Slack UI on mobile device with a hand representing 5 ways to use Slack best
Training

Top 5 tips for getting started in Slack

Go forth with confidence using this quick guide

We created these simple Slack tutorials with two types of people in mind: anyone who’s new to Slack (welcome!) and the more advanced user who wants tips to share with others. Each tip has three parts:

  • Why this tip matters
  • How this works for teams at Slack (we always get questions about how Slack uses Slack)
  • How to learn more

1. Get connected to your team

Why it matters

Slack allows you and your team to stay connected anywhere—on the road, in a home office or two desks down. First, download the Slack apps for desktop and mobile with notifications on . This is what you need to share documents, start a video call in Slack or discuss tomorrow’s big meeting. Next, help your workmates find you by uploading a clear profile photo and filling out your Slack profile with your name, job description and/or title, phone number and time zone.

How this works at Slack

Right now we have 25 people named Matt at Slack, making it essential that each one sets up a complete profile. (If you’ve ever tried to find “Joe in Accounting," you’ll appreciate how much time this will save.) At Slack, we use our profiles to share our office locations, managers, even dietary restrictions. You may see custom fields like this in your profile if your workspace is on a paid plan.

Learn more

Having trouble getting plugged in to Slack? See more guidance on our Get Started page .

Slack UI showing how to edit your profile including picture, name, title, time zone, and phone number

2. Move a project from email to channels

Why it matters

Work in Slack is organized by channels . So to really understand what working in Slack is like, start using channels right away. Bring your most active project or work conversations out of multiple email threads and into one Slack channel . Add teammates and related files to the same channel and continue the conversation there. When teams do this, many find that:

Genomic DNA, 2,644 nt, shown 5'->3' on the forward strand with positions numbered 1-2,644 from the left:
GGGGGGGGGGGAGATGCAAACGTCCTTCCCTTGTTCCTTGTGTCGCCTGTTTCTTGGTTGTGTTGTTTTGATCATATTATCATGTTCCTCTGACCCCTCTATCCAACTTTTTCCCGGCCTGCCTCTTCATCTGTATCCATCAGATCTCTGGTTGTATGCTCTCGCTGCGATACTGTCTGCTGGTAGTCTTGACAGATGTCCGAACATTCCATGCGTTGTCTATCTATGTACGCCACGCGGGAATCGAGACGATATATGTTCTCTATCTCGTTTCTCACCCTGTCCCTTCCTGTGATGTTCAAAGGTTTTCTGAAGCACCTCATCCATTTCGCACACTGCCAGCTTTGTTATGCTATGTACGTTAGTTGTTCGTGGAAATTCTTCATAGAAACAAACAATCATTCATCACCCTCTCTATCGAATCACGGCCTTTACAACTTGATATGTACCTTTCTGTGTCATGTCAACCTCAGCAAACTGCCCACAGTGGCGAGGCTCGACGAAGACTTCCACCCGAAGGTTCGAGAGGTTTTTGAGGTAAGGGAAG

• It’s much easier to assemble the right people and organize around a common goal
  • They have more control—anyone can join or leave a channel as needed
  • Folks coming into a project ramp up faster because messages and files are saved and searchable

Here’s a video that goes deeper into why channels are a better way to work:

How this works at Slack

Here are some of the key ways we use channels at Slack:

  • Default to public channels so that knowledge is shared, and reserve private channels for sensitive conversations
  • Create and use consistent channel naming conventions, like #proj-website-launch ( proj = project), so that conversations are easy to find
  • Use shared channels to work with external partners, clients and vendors

Learn more

Lesson 4 in our new Slack curriculum covers channel basics, plus some fun, social ways to use channels to strengthen team bonds. And here is a curated collection of more advice about working in Slack channels .

3. Add the tools you use every day

Why it matters